Diversity and Inclusion—the hot button topic of HR practices today. All companies want to have a diverse workforce and be known for their inclusive environments.
I mean, wouldn’t you? Workplace diversity is important, but becoming more diverse can be a struggle for some companies. Change is difficult, and many companies often don’t see the value of spending the time and capital for it.
However, the facts speak for themselves. Diverse companies are reported to be more innovative, have better employee retention, and enjoy higher profits, among other benefits. Implementing workplace diversity and inclusion doesn’t have to be a complicated and arduous process. We have compiled a list of ideas that promote inclusion and workplace diversity.
To keep this list of diversity and inclusion activities and ideas best organized, we have separated them into the following categories:
- Recruiting Strategies
- Workplace Strategies
- Retention Strategies
COVID-19 Update: Because many organizations are now operating remotely to help keep employees and customers safe, some of these diversity and inclusion activities may not be possible. However, the majority of the ideas listed below can still be implemented or slightly revised to work remotely.
Great Ideas for Diversity and Inclusion Activities in the Workplace
Recruiting Strategies for Building a Diverse Workforce
- Recruit diverse workers
Your company does not become diverse overnight, and it does not happen without taking the first step in recruiting diverse workers. This is especially relevant if you are having problems filling positions. The wider your recruitment scope, the more qualified candidates you will find.
- Create a company diversity and inclusion policy
If you have specific language attached to your diversity and inclusion policy, it makes it much easier for employees to process and implement it. You should make this statement short, to the point, and it should be posted everywhere relevant. If you can even implement it into your mission statement, or something similar, even better.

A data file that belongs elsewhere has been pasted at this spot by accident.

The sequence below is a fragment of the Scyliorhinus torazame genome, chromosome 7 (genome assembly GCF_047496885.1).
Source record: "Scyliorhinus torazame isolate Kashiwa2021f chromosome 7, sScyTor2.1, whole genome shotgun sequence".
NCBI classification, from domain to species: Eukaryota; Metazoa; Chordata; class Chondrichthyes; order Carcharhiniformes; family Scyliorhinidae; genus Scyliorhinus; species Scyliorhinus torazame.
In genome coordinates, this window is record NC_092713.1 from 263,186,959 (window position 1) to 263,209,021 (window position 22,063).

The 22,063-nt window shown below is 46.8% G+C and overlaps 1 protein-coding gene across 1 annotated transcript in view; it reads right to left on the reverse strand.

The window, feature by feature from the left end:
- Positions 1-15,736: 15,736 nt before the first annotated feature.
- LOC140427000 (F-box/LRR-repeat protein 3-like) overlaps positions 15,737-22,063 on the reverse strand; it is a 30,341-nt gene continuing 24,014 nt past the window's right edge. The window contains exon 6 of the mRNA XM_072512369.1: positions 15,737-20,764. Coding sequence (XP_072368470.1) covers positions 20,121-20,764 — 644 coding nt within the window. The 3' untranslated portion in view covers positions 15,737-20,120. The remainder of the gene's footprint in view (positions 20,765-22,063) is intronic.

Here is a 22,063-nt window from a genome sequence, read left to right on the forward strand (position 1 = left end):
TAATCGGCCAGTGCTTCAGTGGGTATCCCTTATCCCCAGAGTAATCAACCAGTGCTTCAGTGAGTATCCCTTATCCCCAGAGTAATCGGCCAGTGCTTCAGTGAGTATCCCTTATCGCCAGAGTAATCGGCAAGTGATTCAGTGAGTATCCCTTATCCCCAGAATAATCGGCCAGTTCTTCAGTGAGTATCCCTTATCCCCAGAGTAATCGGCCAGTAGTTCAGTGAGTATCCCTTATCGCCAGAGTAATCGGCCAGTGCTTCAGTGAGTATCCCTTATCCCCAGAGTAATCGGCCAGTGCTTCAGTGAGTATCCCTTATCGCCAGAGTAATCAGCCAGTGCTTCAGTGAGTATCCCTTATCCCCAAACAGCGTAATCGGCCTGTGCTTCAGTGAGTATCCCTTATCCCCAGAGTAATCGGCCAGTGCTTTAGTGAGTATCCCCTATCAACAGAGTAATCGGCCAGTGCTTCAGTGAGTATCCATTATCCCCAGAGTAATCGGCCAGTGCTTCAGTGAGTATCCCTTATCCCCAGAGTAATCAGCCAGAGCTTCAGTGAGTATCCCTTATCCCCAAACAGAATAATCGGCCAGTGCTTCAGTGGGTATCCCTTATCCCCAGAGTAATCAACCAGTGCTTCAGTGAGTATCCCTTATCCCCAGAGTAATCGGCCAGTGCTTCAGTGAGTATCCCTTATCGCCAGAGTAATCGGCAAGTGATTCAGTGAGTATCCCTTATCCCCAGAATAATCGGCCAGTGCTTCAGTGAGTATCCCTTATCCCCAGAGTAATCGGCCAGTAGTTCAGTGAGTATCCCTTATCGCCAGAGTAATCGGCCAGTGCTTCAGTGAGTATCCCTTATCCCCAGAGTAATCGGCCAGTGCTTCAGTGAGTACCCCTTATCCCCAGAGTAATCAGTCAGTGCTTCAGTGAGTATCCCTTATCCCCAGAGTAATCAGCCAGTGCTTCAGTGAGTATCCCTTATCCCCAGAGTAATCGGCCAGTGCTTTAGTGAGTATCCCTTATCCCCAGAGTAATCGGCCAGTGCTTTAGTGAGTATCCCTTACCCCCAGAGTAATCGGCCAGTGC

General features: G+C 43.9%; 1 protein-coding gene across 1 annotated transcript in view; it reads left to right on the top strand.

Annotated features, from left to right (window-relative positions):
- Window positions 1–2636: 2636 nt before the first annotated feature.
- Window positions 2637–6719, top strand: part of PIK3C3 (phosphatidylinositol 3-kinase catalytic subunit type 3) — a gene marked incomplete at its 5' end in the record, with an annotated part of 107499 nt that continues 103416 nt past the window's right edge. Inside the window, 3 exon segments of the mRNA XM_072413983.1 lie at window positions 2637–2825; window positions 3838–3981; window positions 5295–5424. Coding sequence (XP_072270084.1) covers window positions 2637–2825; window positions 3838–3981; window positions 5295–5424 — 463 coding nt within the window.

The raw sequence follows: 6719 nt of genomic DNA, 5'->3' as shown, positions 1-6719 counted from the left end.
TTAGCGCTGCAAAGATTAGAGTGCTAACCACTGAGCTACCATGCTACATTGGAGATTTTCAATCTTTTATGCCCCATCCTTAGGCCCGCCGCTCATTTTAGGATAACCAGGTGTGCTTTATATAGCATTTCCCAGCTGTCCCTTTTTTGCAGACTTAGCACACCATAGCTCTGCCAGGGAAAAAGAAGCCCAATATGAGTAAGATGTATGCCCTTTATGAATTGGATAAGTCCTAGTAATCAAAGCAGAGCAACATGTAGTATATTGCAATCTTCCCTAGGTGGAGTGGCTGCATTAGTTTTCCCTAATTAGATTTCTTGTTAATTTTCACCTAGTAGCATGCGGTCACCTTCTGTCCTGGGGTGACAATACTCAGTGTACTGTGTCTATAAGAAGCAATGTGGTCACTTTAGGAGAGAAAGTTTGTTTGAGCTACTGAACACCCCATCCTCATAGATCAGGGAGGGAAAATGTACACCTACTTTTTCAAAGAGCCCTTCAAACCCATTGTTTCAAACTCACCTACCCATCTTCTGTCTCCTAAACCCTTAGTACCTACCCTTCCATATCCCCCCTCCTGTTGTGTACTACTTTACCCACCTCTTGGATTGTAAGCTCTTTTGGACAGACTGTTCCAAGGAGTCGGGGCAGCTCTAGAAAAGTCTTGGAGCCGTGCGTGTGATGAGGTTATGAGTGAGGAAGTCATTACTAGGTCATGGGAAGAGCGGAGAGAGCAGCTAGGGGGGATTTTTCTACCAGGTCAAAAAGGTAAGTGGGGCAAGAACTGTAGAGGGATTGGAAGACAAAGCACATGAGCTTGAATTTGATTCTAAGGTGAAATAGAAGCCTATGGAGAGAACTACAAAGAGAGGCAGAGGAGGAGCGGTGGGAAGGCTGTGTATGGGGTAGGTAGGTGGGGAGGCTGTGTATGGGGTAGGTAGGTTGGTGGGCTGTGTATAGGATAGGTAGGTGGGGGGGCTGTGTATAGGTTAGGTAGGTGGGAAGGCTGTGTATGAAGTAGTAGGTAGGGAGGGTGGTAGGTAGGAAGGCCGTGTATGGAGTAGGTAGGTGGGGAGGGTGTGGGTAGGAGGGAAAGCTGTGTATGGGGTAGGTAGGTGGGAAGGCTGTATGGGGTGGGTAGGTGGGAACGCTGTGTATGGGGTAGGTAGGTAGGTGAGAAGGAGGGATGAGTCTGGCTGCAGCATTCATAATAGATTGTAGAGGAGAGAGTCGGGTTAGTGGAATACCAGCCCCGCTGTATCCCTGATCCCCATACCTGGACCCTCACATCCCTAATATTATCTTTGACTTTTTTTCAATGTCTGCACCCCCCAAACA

- Initiate equal pay policies across your organization
This should be a fairly simple one to understand. People in the same position with similar levels of experience in your company should be getting equal pay. No exceptions to this rule should be made. This piece by Forbes, offers great examples of companies with equal pay policies.
- Make sure that equal pay policies are applied even in the interview process (no negotiation, no exceptions)
Equal pay policies can be implemented for interview processes as well. They make sure that people cannot negotiate their way to a higher salary. These are great equalizers because women are statistically less likely to lobby for higher pay in their initial interviews. Initiating an equal pay policy is a great way to make sure that everyone who has the same experience, and qualifications for a job starts at the same place.
- Make initial candidate screening a blind screening
A great way to make sure that you are not introducing any biases into your interview process is to have blind screenings. Blind screenings are application screens that are based on applicable experience and skills only. This should allow the candidate some time to discuss their unique assets in an interview.
- Include varied employees in the interview process
The best way to continue bringing on a diverse staff is to show them that you have already accepted many diverse individuals. However, there is a fine line to this. Don’t overuse your diverse employees and make them feel like an advertising campaign and not valued employees with the authority to interview.
- Have a structured interview process
A highly structured interview process is another great way to promote inclusivity. If everyone gets the same interview process, it gives all candidates the same chance at the job. Read this article for examples on how to best conduct a structured interview.
- Ensure training and first months on the job are smooth for all new hires
An established training program for new hires is a great way to make sure that they feel welcome, and that they are a valued new member of the team. We also advise frequent check-ins during those first few months so that any kinks in the training program, or their position, are worked out before they become a problem.
- Promote your D&I to attract more D&I
Many candidates are just looking for a safe space where they can do their job to the best of their abilities. Broadcast that your company is the place they should be for this on all job descriptions and postings.
- Encourage veteran services and specific hiring practices
Workplace diversity also applies to veterans. Often a forgotten group, make sure they know what jobs they would be qualified for in your company by including military job codes, and specific skills in your job postings.
- Provide socioeconomic assistance
If your company is in a city that is less affordable for entry-level and junior employees, consider offering affordable housing options, employee cafeterias, and options to help with cost of living.
- Hiring practices to avoid ageism
Diversity and inclusion in the workplace does not just include people of different cultures, races, and genders. It also includes people from different generations and age groups.